It took an “Act of Congress” and a decision from the highest court in the land — handed down by the Chief Justice no less — but it’s looking more and more like Mountain Valley Pipeline (MVP) will be completed as early as by the end of this year, opening up 2 Bcf/d of new takeaway capacity for the increasingly pipeline-constrained Appalachian gas supply basin. That’s shifted the industry’s gaze to bottlenecks downstream of where the bulk of the volumes flowing on the new pipeline will land — on the doorstep of Williams’s Transco Pipeline in southern Virginia. A number of midstream expansions have been announced to capture the influx of natural gas supply from MVP and shuttle it to downstream markets in the Mid-Atlantic and Southeast regions, and indications are that more will be announced and greenlighted in the coming months. These projects will be key to both enabling gas production growth in the Appalachia basin as well as meeting growing gas demand in the premium markets lying on the other side of the constraints. In today’s RBN blog, we delve into the details and timing of the announced expansion projects vying to increase market access to MVP supply.
In Part 1, we provided the latest developments on MVP, which, along with the growing demand for gas-fired generation in the Mid-Atlantic and Southeast, is the impetus for the other midstream projects we’ll dive into today. The biggest news, of course, is that the long-sought pipeline looks like it is finally happening. There are three main events that shifted the odds in favor of MVP in recent months just as it was looking like it would languish under the weight of endless legal battles. The first was the Fiscal Responsibility Act of 2023 (FRA), which was signed into law in early June and included a rare mandate from Congress to permit and complete MVP. As we detailed in Rescue Me, the provision stripped the U.S. Fourth Circuit Court of Appeals of jurisdiction, prohibited any further challenges to the state and federal permits, and, for those wanting to challenge the FRA provision itself, it restricted jurisdiction to the DC Circuit Court. The second was the Supreme Court decision to grant MVP’s emergency appeal and negate the Fourth Circuit’s ruling to stay construction even after the FRA was signed. And finally, the third was the lower court’s decision to dismiss pending petitions against MVP given the FRA took away its jurisdiction to hear them.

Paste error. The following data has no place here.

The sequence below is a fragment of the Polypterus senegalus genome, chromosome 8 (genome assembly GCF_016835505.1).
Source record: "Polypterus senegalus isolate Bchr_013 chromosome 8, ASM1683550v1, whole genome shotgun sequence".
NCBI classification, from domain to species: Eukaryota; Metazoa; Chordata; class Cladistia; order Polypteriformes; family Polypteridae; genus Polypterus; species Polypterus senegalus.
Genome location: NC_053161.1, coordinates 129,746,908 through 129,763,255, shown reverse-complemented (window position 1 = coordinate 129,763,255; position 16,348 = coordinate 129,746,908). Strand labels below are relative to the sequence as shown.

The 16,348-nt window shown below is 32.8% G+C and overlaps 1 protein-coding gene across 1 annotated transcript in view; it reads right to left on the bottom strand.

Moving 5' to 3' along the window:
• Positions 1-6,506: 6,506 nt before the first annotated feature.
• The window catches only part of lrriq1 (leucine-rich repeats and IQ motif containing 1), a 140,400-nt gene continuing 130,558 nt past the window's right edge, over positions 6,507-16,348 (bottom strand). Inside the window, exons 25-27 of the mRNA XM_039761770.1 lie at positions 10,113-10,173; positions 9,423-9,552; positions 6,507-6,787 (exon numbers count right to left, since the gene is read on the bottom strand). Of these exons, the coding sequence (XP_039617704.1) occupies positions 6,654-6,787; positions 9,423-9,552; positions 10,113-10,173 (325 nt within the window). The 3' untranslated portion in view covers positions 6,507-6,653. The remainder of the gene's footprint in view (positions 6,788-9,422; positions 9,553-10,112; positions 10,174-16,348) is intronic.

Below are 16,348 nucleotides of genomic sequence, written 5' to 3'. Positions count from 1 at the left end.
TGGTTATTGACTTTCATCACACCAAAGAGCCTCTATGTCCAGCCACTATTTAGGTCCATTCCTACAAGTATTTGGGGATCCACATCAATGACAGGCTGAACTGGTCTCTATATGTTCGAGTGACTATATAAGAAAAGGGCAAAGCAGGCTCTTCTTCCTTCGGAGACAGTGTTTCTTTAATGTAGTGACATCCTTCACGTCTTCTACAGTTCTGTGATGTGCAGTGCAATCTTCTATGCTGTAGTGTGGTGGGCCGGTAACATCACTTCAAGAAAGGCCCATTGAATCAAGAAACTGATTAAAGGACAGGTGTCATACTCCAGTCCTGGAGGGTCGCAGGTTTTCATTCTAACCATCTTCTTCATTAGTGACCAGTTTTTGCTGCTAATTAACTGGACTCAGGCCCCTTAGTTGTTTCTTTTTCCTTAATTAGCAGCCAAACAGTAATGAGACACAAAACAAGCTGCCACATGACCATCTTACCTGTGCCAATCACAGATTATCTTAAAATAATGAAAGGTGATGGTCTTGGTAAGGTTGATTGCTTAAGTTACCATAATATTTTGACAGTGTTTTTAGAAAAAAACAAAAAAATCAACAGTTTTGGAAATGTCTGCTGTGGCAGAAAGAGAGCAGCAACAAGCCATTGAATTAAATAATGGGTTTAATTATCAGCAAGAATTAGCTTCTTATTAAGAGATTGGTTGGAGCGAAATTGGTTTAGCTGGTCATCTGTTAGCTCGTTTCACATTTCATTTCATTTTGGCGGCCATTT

There’s still some risk to MVP’s completion and timing. For one thing, there’s a lingering eminent domain case in the DC Circuit that could still throw a wrench in the gears for the project. Separately, the Pipeline and Hazardous Materials Safety Administration (PHMSA) issued a Notice of Proposed Safety Order (NOPSO) to Equitrans on August 11 related to concerns that years of construction delays could have affected pipeline integrity. The resulting inspections, possible remediation, and third-party testing related to this order could delay completion, as could extreme weather if construction extends into the winter months. But barring major setbacks related to these risks, the odds have shifted in favor of MVP completion, for the first time in a long while, and we could see the pipeline come online later this year or in early 2024.
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